Cardiff University study early babies respiratory hope
University research is offering hope for the long-term respiratory health of premature babies.
Cardiff University's study suggests the lung function of moderately premature babies is reduced at the age of eight or nine, but may be reversed at 14-17.
The research is being presented on Tuesday at the European Respiratory Society annual conference in Amsterdam.
Study author Sarah Kotecha said the number of babies surviving early birth had increased in the past 30 years.
With normal pregnancy lasting 40 weeks, allowing the infant to fully grow and develop, babies born prematurely have immature lungs which can cause severe breathing difficulties, explained the university.
Researchers compared the lung function of children born at various stages of prematurity.
They found those born moderately early at 33-34 weeks had significantly lower functions at the age of eight or nine when compared to those born on time.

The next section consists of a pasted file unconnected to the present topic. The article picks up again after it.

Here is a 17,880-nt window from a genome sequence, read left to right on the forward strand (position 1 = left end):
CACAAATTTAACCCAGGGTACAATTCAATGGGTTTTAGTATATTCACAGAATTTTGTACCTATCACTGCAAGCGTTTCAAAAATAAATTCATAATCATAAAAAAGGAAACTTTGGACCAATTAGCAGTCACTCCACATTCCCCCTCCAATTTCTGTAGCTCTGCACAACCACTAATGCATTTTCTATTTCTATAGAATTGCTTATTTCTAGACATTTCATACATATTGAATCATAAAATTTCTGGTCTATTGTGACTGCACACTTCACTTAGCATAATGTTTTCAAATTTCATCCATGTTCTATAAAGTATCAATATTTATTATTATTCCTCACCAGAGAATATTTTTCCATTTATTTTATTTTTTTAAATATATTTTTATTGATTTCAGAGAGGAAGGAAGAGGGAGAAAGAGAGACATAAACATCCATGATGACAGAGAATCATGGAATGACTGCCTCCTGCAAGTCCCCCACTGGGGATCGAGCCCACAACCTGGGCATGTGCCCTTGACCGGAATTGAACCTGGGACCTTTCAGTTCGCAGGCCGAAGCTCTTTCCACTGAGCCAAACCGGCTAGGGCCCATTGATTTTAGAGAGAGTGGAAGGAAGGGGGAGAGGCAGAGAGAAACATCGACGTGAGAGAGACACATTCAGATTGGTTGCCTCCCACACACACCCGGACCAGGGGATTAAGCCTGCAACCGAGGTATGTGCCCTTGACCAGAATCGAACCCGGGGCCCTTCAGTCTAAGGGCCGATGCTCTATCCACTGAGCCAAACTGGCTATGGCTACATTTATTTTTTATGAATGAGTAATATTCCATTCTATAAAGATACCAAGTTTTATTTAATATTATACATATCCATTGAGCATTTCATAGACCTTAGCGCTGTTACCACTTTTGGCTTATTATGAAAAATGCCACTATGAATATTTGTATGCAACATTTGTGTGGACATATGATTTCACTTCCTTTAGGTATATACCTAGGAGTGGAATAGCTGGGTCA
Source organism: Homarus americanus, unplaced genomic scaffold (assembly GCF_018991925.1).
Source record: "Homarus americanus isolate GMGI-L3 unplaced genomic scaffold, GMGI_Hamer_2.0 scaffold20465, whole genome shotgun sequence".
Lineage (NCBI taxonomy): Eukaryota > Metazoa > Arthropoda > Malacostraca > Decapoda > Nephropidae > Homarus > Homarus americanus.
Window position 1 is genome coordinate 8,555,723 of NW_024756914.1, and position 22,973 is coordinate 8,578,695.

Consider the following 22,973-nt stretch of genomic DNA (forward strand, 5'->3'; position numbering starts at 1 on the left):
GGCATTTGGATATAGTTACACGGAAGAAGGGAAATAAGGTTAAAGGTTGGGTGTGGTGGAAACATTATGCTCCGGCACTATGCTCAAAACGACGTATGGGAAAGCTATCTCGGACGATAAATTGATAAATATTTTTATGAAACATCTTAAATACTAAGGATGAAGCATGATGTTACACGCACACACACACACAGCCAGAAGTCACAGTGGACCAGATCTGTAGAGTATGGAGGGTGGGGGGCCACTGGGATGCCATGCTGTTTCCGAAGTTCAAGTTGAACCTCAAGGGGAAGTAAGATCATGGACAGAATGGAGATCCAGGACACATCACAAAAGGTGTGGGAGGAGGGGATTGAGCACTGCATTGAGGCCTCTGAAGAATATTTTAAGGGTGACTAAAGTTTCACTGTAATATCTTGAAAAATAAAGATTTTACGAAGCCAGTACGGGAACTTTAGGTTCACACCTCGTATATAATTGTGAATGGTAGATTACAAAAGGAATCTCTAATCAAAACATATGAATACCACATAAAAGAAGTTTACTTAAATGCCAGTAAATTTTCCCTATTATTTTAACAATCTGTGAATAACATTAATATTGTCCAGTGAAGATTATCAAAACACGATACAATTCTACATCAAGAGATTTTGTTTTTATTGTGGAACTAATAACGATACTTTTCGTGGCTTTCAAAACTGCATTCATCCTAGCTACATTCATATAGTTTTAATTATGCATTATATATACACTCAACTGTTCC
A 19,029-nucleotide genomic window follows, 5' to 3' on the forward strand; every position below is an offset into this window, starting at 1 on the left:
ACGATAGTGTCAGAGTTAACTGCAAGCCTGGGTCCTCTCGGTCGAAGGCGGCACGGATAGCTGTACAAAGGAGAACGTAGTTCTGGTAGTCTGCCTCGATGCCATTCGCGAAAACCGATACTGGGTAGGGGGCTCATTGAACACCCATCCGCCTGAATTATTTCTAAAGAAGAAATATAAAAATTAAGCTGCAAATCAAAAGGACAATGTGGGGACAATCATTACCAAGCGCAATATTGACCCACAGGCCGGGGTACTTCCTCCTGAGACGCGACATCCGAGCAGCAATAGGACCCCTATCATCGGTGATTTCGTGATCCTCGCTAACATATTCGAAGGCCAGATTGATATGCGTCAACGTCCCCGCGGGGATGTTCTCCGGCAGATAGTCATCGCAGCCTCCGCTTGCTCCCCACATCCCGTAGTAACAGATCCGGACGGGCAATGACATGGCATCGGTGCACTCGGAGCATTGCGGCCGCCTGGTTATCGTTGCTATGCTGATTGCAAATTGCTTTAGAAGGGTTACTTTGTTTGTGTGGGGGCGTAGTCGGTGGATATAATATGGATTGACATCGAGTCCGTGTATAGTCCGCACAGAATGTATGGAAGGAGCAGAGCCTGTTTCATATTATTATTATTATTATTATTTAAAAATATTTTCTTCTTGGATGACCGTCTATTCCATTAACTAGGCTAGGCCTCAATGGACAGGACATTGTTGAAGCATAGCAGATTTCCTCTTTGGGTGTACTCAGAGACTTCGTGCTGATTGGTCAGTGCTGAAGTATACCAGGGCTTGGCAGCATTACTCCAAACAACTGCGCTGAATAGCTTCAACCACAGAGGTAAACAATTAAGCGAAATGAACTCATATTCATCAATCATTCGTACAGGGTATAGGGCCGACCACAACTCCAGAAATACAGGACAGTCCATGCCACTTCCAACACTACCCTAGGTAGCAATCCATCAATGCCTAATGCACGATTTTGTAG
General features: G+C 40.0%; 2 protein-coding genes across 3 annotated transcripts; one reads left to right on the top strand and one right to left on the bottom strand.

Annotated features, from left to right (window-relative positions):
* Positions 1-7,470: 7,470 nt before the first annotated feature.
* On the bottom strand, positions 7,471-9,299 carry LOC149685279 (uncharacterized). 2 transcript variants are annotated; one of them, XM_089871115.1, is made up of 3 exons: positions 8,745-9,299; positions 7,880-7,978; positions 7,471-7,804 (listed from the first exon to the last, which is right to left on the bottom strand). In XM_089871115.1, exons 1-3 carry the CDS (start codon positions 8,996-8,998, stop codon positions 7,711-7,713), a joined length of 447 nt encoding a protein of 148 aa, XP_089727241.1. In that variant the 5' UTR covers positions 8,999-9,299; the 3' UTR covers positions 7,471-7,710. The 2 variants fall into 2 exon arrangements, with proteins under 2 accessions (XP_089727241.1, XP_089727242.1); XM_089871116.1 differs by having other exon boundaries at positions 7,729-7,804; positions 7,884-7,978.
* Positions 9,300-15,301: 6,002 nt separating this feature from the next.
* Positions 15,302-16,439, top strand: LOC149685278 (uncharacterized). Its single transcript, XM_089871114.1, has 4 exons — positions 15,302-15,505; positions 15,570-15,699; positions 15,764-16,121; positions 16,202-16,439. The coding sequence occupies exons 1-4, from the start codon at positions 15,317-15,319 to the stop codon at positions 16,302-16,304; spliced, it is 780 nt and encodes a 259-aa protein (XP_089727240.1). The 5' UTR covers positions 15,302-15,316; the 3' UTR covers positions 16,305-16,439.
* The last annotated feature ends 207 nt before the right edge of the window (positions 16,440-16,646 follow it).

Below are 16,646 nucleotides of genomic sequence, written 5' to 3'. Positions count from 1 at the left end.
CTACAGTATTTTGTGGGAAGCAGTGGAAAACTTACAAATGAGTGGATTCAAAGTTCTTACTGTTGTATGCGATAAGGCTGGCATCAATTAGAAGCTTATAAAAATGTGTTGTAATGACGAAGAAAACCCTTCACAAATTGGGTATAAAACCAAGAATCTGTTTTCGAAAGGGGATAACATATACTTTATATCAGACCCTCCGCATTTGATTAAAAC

When the groups were tested again at the ages of 14-17, the results showed that the lung function of the children born moderately pre-term improved.
Mrs Kotecha said: "There has been a lot of research demonstrating the negative effects that extreme premature birth can have on the lung function of children, but limited data on the lung function of moderately preterm born children, especially as they grow older.
"Ours is the first study to highlight these deficits of lung function in children born moderately prematurely and the improvements as children grow older."